fbpx

Luckey: ‘it would have been impossible to start Oculus VR in the mid-2000’s’

One question that those working in the virtual reality (VR) industry are often asked is ‘why now’? This isn’t the first time that VR has tried to break into the mainstream market, with earlier attempts ultimately failing to catch on. Fans know why this time is different; consumer-level hardware is now powerful enough to bring VR into the home. But, according to Oculus Rift head-mounted display (HMD) creator Palmer Luckey, this has only very recently become the case.

Palmer Luckey, Founder at Oculus - #2

Luckey said as much in a recent interview with Maximum PC. “There’s kind of two sides,” he replied when asked as to why VR should succeed this time. “One is the side we control, so things like displays, optics, motion sensors. Those weren’t nearly as good in the past. It’s really only in the last few years that it’s become viable to build a good virtual reality headset.

“But, more than that, it’s the proliferation of high-end computers for everybody. If you look back to the 80’s and 90’s when virtual reality was first kind of having its first serious run at mainstream penetration, the best VR experiences were running on like SG workstations that cost tens of thousands of dollars or even hundreds of thousands of dollars. But now everyone’s computer is capable of rendering high framerate 3D graphics. Maybe not photorealistic ones, maybe not to the level of quality we want from virtual reality in the near and distant future, but it’s enough to make it work.”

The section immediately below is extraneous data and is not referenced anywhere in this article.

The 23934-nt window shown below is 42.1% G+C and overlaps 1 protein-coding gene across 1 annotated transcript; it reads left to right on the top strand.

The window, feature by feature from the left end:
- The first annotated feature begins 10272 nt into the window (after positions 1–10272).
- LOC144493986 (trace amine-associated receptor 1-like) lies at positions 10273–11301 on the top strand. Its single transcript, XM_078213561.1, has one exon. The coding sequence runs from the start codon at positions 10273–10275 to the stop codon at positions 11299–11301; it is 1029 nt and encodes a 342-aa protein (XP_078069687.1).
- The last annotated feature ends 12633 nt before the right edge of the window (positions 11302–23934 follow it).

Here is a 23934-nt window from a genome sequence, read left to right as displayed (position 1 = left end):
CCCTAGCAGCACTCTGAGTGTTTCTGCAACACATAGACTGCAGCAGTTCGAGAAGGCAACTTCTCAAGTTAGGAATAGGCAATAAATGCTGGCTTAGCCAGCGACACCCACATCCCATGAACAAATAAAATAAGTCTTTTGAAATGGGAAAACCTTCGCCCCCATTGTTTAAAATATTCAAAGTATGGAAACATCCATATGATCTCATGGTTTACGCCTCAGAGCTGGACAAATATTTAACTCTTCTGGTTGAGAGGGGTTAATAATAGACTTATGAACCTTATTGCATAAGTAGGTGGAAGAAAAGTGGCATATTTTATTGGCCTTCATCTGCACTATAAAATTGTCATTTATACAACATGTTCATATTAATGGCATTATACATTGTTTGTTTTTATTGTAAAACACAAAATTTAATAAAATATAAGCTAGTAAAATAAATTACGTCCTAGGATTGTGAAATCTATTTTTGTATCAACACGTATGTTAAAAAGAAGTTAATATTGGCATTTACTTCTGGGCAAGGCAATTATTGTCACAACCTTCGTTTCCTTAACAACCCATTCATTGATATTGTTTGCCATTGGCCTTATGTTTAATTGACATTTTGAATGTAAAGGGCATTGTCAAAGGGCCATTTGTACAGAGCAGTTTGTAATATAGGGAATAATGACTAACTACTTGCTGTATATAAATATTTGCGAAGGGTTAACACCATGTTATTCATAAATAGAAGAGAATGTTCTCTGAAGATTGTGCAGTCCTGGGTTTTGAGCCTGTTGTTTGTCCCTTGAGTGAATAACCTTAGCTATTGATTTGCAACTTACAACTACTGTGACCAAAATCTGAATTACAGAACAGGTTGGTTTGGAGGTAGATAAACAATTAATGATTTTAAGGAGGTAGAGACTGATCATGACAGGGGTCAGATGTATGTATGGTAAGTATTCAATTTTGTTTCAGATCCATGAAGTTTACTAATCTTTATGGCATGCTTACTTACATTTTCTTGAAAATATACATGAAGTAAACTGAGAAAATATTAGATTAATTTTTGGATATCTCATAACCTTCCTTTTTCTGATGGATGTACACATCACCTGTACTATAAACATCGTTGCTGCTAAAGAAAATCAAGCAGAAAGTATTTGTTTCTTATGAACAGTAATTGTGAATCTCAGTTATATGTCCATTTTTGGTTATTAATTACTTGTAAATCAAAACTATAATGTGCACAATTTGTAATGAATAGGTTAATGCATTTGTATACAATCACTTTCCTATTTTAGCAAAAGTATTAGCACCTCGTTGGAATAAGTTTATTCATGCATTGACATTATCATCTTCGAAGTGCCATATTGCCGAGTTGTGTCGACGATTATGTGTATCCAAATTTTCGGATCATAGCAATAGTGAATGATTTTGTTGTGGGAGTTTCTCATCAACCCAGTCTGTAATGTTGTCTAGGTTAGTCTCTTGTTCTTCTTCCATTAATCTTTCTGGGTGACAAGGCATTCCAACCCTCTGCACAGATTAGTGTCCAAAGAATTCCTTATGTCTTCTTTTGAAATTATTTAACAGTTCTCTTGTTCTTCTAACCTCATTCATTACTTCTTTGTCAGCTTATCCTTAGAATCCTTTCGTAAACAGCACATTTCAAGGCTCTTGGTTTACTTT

He continued, adding: “And so, for the first time ever, virtual reality is actually viable as something you can use at home. If you look back to the 80’s and 90’s again, those companies didn’t fail because of bad business or bad marketing or because consumers thought it was weird. It’s because people just didn’t have machines that could render an experience that was anything close to comfortable or compelling and that’s all changed.”

When asked it past failures were primarily concerned with timing, Luckey replied: “It’s almost entirely a timing issue. It would have been impossible to start Oculus in even the mid-2000’s. It wasn’t until between 2007 and 2009 was when the technology was becoming viable to build something on the level of the development kits that we’ve shipped so far.”

VRFocus will continue to follow the Oculus Rift and Oculus VR closely, reporting back with the latest on them.